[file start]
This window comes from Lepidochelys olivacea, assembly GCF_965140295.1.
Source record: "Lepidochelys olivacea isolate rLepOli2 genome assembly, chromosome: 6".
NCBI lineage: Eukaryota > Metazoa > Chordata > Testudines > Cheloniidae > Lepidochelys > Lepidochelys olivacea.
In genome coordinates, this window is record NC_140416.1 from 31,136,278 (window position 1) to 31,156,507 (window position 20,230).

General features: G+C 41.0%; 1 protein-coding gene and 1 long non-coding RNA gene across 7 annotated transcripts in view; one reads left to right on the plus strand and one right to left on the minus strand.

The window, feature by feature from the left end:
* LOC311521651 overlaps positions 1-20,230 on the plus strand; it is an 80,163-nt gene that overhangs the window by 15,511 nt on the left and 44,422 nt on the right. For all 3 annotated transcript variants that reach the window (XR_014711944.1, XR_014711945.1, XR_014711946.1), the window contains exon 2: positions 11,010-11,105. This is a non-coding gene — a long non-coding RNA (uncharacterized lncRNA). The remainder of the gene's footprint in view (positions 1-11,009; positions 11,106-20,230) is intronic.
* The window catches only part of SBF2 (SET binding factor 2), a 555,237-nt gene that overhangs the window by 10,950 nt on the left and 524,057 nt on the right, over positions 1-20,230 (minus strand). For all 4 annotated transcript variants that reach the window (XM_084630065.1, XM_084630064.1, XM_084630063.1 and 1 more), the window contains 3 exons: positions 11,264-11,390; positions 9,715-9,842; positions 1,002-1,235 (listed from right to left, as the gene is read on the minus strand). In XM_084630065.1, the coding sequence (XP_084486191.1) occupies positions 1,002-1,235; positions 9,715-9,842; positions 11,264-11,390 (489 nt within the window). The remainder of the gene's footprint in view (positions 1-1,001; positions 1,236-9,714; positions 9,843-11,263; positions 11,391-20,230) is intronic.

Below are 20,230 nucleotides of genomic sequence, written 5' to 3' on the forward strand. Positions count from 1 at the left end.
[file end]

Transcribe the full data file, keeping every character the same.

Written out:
This window comes from Lepidochelys olivacea, assembly GCF_965140295.1.
Source record: "Lepidochelys olivacea isolate rLepOli2 genome assembly, chromosome: 6".
NCBI lineage: Eukaryota > Metazoa > Chordata > Testudines > Cheloniidae > Lepidochelys > Lepidochelys olivacea.
In genome coordinates, this window is record NC_140416.1 from 31,136,278 (window position 1) to 31,156,507 (window position 20,230).

General features: G+C 41.0%; 1 protein-coding gene and 1 long non-coding RNA gene across 7 annotated transcripts in view; one reads left to right on the plus strand and one right to left on the minus strand.

The window, feature by feature from the left end:
* LOC311521651 overlaps positions 1-20,230 on the plus strand; it is an 80,163-nt gene that overhangs the window by 15,511 nt on the left and 44,422 nt on the right. For all 3 annotated transcript variants that reach the window (XR_014711944.1, XR_014711945.1, XR_014711946.1), the window contains exon 2: positions 11,010-11,105. This is a non-coding gene — a long non-coding RNA (uncharacterized lncRNA). The remainder of the gene's footprint in view (positions 1-11,009; positions 11,106-20,230) is intronic.
* The window catches only part of SBF2 (SET binding factor 2), a 555,237-nt gene that overhangs the window by 10,950 nt on the left and 524,057 nt on the right, over positions 1-20,230 (minus strand). For all 4 annotated transcript variants that reach the window (XM_084630065.1, XM_084630064.1, XM_084630063.1 and 1 more), the window contains 3 exons: positions 11,264-11,390; positions 9,715-9,842; positions 1,002-1,235 (listed from right to left, as the gene is read on the minus strand). In XM_084630065.1, the coding sequence (XP_084486191.1) occupies positions 1,002-1,235; positions 9,715-9,842; positions 11,264-11,390 (489 nt within the window). The remainder of the gene's footprint in view (positions 1-1,001; positions 1,236-9,714; positions 9,843-11,263; positions 11,391-20,230) is intronic.

Below are 20,230 nucleotides of genomic sequence, written 5' to 3' on the forward strand. Positions count from 1 at the left end.